Robert Proctor was a state ethics commissioner so briefly that he never got to attend a meeting. Even though he’s gone, commissioners were told today, he should not be forgotten. Proctor resigned for “health reasons” last week after insisting he had never been properly notified of an old ethics fine and therefore did not intend to pay it. In doing so, Proctor is “essentially giving this commission and the citizens of this state the rigid digit,” said Frank Moore, an attorney who has sparred with him in court.

Richardson’s PAC files as tax-exempt, but is it in time?

Richardson's PAC files as tax-exempt, but is it in time?

Glenn Richardson‘s political action committee registered as tax-exempt Tuesday, but it’s not clear whether that will defuse an investigation into his transfer of $219,915 in leftover campaign cash to the committee. The State Ethics Commission is looking into the payment of that money from Richardson’s campaign account to the MMV Alliance Fund on New Year’s Eve. The question is: Would a tax-exempt filing in February allow MMV to accept a couple hundred thousand dollars in campaign money five weeks earlier?

Ethics agency probing ex-speaker’s $220K fund transfer

Ethics agency probing ex-speaker's $220K fund transfer

Former House Speaker Glenn Richardson’s transfer of nearly $220,000 to the MMV Alliance Fund, a political committee under his control, is now the focus of a state investigation. The State Ethics Commission opened the inquiry Jan. 27 because MMV does not appear to be among the groups allowed to accept excess campaign funds.

Three lawyers named as finalists for top ethics job

Three lawyers — including one who used to prosecute other lawyers for ethics breaches — are finalists for the top job at the State Ethics Commission. They are Gene Chapman, 52, former discipline counsel for the State Bar of Georgia; Bryce Farbstein, 37, who manages the Judicial Election Reform Campaign for Common Cause of Georgia; and Stacey Kalberman, a specialist in insurance regulatory law.

Debt-ridden DK official says she spent $69K out of pocket on campaign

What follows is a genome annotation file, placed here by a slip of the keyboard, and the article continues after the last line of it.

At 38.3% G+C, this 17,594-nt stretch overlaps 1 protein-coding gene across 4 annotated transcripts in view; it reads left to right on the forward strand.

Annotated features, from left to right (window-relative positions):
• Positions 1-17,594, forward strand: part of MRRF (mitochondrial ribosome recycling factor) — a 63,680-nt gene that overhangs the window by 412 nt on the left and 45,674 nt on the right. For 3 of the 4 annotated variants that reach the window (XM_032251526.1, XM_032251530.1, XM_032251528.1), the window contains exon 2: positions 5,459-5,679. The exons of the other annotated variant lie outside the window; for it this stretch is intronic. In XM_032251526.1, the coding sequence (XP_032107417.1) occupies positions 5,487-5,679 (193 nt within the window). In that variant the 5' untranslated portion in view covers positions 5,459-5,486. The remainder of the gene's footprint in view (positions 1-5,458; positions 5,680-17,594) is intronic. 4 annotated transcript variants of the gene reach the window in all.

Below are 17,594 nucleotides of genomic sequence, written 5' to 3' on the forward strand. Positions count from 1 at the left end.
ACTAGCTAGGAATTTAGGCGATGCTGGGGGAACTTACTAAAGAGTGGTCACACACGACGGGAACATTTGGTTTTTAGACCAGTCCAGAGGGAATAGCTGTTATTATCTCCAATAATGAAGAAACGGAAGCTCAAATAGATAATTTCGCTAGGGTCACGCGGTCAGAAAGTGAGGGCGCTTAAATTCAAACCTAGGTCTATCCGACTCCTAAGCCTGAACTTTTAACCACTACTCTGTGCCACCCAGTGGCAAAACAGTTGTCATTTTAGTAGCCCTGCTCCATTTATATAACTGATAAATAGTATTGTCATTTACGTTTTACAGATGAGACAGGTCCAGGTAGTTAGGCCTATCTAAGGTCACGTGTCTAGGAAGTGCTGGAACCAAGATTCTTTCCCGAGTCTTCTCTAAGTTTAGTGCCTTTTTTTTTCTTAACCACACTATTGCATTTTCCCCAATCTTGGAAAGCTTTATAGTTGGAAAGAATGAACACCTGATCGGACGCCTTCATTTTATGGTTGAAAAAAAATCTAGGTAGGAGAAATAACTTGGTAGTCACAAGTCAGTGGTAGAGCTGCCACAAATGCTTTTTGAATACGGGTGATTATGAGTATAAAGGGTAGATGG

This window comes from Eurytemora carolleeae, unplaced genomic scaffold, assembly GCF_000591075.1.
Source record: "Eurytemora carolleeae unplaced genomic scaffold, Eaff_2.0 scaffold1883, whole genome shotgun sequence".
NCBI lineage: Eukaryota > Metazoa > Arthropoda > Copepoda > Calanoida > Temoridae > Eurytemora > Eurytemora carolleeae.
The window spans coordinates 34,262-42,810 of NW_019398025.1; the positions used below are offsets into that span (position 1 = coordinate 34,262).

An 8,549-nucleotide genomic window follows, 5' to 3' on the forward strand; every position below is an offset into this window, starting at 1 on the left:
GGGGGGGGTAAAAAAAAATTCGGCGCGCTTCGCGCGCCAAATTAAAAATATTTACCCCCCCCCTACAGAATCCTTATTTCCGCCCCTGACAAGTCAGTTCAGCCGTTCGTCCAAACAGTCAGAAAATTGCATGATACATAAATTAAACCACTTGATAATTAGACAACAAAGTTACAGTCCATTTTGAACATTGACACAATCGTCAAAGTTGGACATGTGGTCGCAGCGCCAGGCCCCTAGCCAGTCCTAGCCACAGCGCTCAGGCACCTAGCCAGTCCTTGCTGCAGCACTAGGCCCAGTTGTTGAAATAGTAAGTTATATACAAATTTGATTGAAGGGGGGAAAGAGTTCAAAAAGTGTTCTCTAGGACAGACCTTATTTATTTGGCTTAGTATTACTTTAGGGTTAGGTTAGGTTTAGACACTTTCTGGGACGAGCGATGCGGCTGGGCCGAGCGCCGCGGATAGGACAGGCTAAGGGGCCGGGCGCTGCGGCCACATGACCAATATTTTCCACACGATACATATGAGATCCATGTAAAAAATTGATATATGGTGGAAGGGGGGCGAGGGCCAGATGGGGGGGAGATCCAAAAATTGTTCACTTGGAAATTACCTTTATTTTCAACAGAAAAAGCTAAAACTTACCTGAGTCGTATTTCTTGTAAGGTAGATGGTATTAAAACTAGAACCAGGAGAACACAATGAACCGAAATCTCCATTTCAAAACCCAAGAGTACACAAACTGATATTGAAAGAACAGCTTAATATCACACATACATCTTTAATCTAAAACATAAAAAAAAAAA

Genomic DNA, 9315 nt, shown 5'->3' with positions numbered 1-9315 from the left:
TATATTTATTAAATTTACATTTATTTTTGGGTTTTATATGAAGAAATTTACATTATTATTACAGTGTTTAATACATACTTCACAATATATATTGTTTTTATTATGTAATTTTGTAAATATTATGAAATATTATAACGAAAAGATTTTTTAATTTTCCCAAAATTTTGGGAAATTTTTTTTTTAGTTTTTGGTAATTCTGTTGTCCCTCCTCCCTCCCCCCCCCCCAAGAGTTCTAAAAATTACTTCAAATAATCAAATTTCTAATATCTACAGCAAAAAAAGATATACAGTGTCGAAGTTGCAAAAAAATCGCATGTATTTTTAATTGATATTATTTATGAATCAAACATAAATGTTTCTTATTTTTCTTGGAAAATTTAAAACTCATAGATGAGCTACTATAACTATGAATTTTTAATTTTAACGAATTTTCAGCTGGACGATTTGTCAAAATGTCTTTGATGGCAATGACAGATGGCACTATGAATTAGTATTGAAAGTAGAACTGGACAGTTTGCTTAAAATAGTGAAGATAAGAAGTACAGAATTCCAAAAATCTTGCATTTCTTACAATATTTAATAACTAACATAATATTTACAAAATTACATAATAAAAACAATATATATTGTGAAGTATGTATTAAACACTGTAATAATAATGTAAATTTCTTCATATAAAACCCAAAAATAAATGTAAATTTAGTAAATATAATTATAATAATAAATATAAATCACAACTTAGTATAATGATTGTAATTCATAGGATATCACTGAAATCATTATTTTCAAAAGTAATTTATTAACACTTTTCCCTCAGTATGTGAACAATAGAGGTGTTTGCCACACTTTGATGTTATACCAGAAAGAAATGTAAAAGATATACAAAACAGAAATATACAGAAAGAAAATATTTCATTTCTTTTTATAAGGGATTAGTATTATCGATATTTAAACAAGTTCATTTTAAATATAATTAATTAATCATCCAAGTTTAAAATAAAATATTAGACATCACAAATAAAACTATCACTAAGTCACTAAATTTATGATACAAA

Debt-ridden DK official says she spent $69K out of pocket on campaign

Sharon Barnes Sutton’s paycheck was garnisheed in 2008 after she missed payments on her Lexus. Gwinnett County issued four arrest warrants for her over $1,000 in bounced checks in 2007. And she lost her $162,000 Stone Mountain home a few months ago when she couldn’t keep up with the mortgage. Still, Sutton reported spending $69,000 of her own money to run for the DeKalb County Commission, campaign records show. All this on a $43,000 schoolteacher’s salary.

Pitts may settle 8-year ethics dispute over campaign loans

Pitts may settle 8-year ethics dispute over campaign loans

On the eve of the 2001 Atlanta mayoral election, candidate Robb Pitts’ campaign bounced a $45,000 check. Several campaign officials made loans to cover the check in amounts far exceeding limits on political contributions. Pitts, now a Fulton County commissioner, may be about to settle ethics charges stemming from the loans. But will he have to pay back the money?

  • about this page

    This page covers financial disclosures by public officials -- including personal finances, campaign accounts and business transactions with public agencies.


  • do it yourself campaign investigation

    The State Ethics Commission's Web site provides the tools to analyze campaign funds for candidates for state office: 1) Click “Search by Expenditure” and enter a name in “Individual or Entity.” (This will find donations from political action committees or other candidates.) Print the results or download them into Excel. 2) Click “Search by Name” to view a candidate’s reports of donations received. These can also be downloaded. 3) Compare the results from steps 1 and 2 to match up donors’ names, dates and amounts. 4) To compare contributions made before 2006, visit the Georgia Secretary of State’s Web site. Most campaign reports here cannot be searched electronically. They must be printed out and compared visually.